According to a UNHCR report at least 34 Colombian indigenous peoples are in danger of disappearing due to repeated violence they suffer in their lands. Despite the international interest in preserving the tribes, cases of violence including murders, tortures, forced recruitment of young indigenous in illegal armed forces, sexual violence committed by armed groups, paramilitaries and massive eviction operations, have increased the risk of a physical and cultural disappearance of indigenous peoples in Colombia.
Already a previous UN report feared the attempt of ethnic cleansing aimed to free the areas in which the indigenous are settled, in order to use them for commercial use. They are restricted in their movements and in daily activities which are necessary for their survival as procuring food, hunting and fishing, perform their rituals or simply observe their traditions. It has happened to the Wounaan tribe, which was evicted from its land by paramilitaries to start a coca production.
The damages, in terms of cultural identity and sense of belonging to indigenous peoples, are already evident in new generations, in fact, indigenous children born in urban centers do not speak their tribe’s language, and sometime feel ashamed of belonging to a so called minority.Indigenous peoples should have the right to preserve their lifestyles and are repositories of valuable knowledge on how to manage habitats and natural resources in a sustainable way. Much of this knowledge is passed orally from generation to generation, then the loss of their languages is equivalent to the loss of entire encyclopedias and knowledge. These are attempts to sacrifice thousands of years of traditions and strong cultural identity in name the of progress.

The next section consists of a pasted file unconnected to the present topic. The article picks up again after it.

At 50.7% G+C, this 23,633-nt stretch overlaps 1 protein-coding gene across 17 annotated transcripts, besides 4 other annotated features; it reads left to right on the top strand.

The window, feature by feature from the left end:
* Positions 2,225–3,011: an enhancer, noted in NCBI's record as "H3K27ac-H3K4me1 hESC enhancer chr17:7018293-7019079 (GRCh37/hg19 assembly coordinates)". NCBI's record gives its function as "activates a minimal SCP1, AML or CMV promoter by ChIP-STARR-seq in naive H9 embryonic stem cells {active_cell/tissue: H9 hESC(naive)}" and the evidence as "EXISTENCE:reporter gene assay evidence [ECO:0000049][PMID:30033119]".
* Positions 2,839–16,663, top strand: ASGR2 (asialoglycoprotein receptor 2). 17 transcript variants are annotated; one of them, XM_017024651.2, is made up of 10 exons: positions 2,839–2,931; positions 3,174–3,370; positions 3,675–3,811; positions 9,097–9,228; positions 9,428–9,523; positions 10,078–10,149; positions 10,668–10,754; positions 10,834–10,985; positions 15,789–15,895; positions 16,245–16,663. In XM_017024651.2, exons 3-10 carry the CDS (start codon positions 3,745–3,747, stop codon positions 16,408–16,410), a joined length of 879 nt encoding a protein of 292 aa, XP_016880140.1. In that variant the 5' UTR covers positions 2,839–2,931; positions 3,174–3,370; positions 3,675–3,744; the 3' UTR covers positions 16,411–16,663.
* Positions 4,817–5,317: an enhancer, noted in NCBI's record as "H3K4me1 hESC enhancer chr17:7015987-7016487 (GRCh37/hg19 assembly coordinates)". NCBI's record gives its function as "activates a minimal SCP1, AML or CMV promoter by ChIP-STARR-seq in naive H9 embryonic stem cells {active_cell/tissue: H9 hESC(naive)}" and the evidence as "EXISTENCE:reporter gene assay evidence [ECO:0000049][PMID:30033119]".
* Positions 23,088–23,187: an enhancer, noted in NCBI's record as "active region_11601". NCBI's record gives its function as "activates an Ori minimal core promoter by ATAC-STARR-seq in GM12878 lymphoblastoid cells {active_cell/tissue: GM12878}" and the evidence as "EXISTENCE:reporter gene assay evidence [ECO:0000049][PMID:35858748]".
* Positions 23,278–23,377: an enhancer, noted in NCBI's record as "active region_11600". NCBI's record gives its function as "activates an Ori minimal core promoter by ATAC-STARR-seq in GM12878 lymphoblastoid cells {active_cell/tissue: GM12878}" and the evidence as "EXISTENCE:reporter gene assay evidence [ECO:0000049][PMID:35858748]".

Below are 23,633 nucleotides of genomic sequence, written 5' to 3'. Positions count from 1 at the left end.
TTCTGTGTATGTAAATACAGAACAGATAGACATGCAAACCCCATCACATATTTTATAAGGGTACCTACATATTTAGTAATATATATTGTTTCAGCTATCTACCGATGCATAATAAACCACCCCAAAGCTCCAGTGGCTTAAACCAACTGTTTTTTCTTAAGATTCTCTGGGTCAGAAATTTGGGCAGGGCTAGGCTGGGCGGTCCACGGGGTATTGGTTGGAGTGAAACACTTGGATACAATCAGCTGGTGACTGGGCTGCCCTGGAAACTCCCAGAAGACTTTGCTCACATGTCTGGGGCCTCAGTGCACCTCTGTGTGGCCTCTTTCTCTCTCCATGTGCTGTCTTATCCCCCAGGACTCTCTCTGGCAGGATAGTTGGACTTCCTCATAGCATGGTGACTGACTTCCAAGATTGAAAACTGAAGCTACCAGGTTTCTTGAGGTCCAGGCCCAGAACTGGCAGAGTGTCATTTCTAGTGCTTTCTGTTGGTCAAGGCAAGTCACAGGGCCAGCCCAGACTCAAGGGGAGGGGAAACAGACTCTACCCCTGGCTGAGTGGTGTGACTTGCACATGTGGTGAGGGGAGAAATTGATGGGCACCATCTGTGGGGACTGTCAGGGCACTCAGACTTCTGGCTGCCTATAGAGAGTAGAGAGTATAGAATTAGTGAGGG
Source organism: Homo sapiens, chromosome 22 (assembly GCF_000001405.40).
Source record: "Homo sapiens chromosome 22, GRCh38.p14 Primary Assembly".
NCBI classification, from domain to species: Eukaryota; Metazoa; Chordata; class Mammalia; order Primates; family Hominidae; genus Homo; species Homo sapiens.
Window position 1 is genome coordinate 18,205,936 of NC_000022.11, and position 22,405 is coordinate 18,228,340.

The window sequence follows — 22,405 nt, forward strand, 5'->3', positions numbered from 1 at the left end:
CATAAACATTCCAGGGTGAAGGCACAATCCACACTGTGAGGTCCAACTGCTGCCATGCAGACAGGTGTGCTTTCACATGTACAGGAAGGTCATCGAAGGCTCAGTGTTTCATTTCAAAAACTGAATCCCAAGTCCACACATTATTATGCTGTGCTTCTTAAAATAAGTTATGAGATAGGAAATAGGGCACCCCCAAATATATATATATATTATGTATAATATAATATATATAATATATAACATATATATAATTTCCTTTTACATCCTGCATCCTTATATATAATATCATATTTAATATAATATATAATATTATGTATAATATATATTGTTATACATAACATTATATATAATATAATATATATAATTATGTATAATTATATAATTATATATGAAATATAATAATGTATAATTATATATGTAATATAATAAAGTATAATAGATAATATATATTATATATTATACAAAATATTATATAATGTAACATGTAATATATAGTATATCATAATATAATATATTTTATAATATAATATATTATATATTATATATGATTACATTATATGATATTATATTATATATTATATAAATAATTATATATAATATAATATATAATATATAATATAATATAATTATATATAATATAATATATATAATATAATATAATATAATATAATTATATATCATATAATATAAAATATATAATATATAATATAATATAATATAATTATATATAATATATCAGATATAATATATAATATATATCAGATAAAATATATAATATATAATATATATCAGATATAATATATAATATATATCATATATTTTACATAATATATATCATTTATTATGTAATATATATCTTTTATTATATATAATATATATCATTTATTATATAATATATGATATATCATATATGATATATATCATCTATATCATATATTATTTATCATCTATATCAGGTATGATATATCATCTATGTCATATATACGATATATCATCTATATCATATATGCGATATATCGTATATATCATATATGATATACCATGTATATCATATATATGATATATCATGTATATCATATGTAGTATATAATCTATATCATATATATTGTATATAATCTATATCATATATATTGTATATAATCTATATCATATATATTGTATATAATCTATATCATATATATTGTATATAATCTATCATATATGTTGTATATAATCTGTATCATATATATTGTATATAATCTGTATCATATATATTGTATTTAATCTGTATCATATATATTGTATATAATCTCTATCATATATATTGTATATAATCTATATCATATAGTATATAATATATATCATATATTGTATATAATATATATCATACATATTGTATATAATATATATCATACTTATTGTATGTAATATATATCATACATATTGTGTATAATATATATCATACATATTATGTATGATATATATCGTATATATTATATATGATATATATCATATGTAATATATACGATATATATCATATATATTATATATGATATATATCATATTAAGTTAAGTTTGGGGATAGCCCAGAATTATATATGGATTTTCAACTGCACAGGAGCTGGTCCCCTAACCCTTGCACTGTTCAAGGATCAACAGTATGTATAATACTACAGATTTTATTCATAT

The case of Colombian indigenous is similar to many other cases in Latin America, Asia and Africa, where there is violation of human rights and tribes have no right to decide on their own destiny. Indigenous people are the losers in Global Political Economy and it is due to many factors such as globalization, industrialization and urbanization. Nowadays they face the challenge of extinction and survival and suffer from discrimination, eviction and violence. They are not only deprived of their lands but also of their traditions and cultures because globalization tends to promote major cultures and millions of other cultures are marginalized and alienated.
Francesca Urso (Dubai Campus)